0:23:10.2 Jordan Syatt: I’m not even gonna say that it’s morally superior, even though it is morally superior. [laughter]


0:23:19.3 Mike Vacanti: Yeah. I don’t know.


0:23:20.6 Jordan Syatt: Yeah. Yeah. I would say, especially because I think a lot of the people listening to this are being served up those ads and potentially falling for them, I’ll say the same thing that I say to people when they’re like, “What do you think about keto? What do you think about carnivore? What do you think about this?” Listen. Try it. If you’re really that interested, give it a shot. Because the only way you’re really gonna know is if you try it out. But I guarantee you, and I can say this with the utmost certainty, you will not get anywhere near the education around the things that you really care about in terms of being a better coach, actually helping people, building a sustainable business, you will not get anywhere near that as you would get in our mentorship. Just I can say that and you might be like, “Well, you’re biased, da, da, da, da.”


0:24:15.0 Jordan Syatt: Yeah, I’m biased and I’m fucking right. I promise you that. And this is an unexpected right hook, but if you really are very serious about getting more education on becoming a better coach around understanding program design, exercise technique, helping your clients’ nutrition, psychology, behavior change, systems for your business, setting it up, all of that stuff, and also having an amazing community of great coaches who are also trying to do the same thing as you, the link is in the description of this podcast. Go join. Join the mentorship. It will… And by the way, it’s way less expensive than all these other fucking things you’re seeing pre-roll ads for. I promise you that. It’s less expensive and it’s gonna be way better. I promise you. So, link in the description.


0:25:00.2 Mike Vacanti: Link in the description. Couldn’t agree more.


0:25:04.0 Jordan Syatt: Okay. So here’s one I was gonna ask in the last podcast, which people listening to this heard it last week, but we recorded it just a few minutes ago. So going through the Q&A, this has nothing to do with fitness, or you could argue potentially business, but this woman said, “If you had to make $2000 in four weeks, what would you do?” And I’m assuming, by the way, that this is like you don’t already have an income of that or more. You just gotta from scratch, you’ve got… You need to make $2000 in four weeks. What do you do?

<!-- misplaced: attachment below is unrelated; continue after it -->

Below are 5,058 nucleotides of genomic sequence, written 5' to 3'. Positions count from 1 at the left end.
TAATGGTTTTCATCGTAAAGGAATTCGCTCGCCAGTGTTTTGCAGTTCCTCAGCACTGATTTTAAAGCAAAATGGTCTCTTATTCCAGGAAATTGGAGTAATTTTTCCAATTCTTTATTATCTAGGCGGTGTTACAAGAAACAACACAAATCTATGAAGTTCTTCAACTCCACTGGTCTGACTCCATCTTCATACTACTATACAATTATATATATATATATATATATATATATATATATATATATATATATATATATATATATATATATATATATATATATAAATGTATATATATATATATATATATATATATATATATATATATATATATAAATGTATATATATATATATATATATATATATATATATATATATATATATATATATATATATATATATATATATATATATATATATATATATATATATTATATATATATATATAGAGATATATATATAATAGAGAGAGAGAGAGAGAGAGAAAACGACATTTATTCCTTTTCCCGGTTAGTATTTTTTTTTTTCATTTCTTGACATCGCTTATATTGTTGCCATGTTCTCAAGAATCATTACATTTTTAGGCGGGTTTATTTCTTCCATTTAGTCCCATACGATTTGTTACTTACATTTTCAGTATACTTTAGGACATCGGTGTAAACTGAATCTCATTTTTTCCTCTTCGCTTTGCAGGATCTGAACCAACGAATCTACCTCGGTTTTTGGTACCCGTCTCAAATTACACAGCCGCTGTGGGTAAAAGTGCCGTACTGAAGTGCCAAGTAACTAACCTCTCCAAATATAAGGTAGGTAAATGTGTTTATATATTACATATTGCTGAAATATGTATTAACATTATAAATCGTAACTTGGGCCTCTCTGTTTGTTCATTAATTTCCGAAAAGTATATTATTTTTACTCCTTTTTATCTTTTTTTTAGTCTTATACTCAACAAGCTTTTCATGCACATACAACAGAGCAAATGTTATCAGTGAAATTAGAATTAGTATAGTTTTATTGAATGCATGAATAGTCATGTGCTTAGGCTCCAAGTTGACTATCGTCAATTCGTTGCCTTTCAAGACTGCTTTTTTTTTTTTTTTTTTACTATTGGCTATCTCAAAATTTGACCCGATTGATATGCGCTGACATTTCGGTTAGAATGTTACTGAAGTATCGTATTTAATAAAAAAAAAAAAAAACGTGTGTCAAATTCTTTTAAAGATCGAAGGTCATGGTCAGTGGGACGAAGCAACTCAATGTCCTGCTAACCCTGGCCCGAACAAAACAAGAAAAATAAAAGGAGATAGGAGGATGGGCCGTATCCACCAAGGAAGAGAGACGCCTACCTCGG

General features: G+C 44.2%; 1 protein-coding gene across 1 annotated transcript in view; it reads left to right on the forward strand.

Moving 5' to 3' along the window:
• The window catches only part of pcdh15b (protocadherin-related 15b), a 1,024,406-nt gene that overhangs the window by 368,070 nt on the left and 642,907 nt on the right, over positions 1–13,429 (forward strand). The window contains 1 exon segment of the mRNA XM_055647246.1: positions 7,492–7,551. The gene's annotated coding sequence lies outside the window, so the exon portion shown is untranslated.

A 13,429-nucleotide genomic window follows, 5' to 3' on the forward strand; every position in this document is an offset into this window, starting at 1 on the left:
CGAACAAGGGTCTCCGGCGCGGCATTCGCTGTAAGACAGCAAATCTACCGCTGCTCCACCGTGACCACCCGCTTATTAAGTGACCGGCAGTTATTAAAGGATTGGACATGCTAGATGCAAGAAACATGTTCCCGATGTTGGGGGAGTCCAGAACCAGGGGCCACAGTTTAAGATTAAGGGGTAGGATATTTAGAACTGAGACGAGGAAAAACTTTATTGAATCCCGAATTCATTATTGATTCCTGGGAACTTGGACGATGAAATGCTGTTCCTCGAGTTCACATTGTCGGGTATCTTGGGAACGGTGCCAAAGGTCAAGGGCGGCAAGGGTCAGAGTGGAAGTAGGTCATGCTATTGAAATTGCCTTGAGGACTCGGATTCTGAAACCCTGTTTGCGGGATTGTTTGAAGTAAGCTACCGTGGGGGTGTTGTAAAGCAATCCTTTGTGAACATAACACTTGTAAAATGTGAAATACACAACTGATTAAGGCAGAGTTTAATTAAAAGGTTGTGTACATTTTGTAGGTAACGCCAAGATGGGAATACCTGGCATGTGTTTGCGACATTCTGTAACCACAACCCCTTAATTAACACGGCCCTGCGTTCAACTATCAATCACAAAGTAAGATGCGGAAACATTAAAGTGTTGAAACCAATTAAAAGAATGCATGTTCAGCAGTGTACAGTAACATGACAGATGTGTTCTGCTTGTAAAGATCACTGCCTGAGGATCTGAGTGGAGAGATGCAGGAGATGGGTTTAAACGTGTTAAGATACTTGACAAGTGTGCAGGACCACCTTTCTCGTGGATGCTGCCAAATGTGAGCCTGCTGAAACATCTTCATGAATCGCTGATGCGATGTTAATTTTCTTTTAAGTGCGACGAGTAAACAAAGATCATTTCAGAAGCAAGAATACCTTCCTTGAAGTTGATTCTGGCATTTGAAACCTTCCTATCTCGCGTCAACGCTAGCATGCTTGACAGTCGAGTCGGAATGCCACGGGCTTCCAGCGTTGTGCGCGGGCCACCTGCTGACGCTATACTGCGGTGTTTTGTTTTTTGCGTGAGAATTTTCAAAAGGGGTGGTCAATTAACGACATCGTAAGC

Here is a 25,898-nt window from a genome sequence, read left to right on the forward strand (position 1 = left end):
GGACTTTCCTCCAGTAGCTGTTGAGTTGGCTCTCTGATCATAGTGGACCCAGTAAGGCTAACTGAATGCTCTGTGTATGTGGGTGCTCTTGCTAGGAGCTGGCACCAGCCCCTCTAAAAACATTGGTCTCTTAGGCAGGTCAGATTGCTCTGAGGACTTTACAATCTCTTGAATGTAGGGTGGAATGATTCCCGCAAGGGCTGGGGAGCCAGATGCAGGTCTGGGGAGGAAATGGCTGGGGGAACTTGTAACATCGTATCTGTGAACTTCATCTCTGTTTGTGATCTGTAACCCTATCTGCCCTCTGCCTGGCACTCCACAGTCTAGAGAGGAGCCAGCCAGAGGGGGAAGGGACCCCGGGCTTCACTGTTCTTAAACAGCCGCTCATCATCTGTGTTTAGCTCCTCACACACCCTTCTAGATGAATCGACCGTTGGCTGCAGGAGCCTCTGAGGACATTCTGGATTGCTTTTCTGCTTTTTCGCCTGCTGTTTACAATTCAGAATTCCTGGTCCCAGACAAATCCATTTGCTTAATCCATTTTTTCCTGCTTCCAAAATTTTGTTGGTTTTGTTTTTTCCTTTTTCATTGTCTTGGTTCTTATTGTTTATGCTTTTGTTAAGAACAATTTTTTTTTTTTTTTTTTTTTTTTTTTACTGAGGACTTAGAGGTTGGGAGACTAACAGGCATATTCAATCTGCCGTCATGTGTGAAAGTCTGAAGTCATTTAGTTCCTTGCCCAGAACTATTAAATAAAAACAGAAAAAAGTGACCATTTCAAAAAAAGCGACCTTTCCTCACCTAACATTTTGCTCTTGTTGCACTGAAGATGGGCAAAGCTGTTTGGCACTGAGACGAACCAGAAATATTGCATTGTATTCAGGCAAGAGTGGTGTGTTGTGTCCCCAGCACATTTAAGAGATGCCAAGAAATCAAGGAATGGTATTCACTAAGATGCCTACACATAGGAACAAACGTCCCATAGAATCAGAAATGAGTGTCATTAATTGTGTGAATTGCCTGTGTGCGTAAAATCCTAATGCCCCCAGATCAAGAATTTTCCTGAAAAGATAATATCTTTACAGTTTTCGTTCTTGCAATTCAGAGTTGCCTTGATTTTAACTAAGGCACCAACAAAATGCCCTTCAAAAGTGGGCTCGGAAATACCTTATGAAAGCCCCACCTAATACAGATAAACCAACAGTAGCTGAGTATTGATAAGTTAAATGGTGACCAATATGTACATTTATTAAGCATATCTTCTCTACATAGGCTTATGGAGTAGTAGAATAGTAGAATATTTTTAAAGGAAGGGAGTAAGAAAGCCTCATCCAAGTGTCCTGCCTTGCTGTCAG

0:25:42.4 Mike Vacanti: And I currently don’t have a job or a business?


0:25:46.9 Jordan Syatt: It’s hard for me to make that assumption, but I don’t think you have a business that is easily creating that income. I think maybe you’ve got a job… Let’s say this. We’ll say this. You have to make $2000 on top of what you’re already doing, and you can’t send an email to your email list of tons of people or do posts on social media. You can’t use these systems that you’ve already built. You already, you have a job and you need to make 2000 more than what you’re currently making in four weeks, what do you do?


0:26:21.4 Mike Vacanti: I would bless her heart, and I’ll give a real answer that will work and is easily executable, but I would try to never be in that position.


0:26:30.5 Jordan Syatt: That’s number one. Yep.


0:26:32.0 Mike Vacanti: Yeah. I don’t care if you’re 16 and listening to this or 26 or 36, building yourself an emergency fund, having years where you work your butt off and you spend as little as possible, having cash and investments that you’ve set aside, not trying to keep up with the Joneses, buying the used car, the cheaper car, renting versus getting a home, whatever. Be smart until you have a little nut saved away. If you’re in dire straits and need $2000 in four weeks, what would I do? I would sell material possessions because everyone has them. You got a couch, you got something, like a desk upstairs that you don’t use, you have stuff in your garage. I would sell my things, is what I would do.


0:27:19.3 Jordan Syatt: Yeah, that’s bang.


0:27:22.0 Mike Vacanti: I’m definitely not cold DMing and trying… Like I’m not gonna sacrifice the reputation of my business to try to get money from business in the short-term.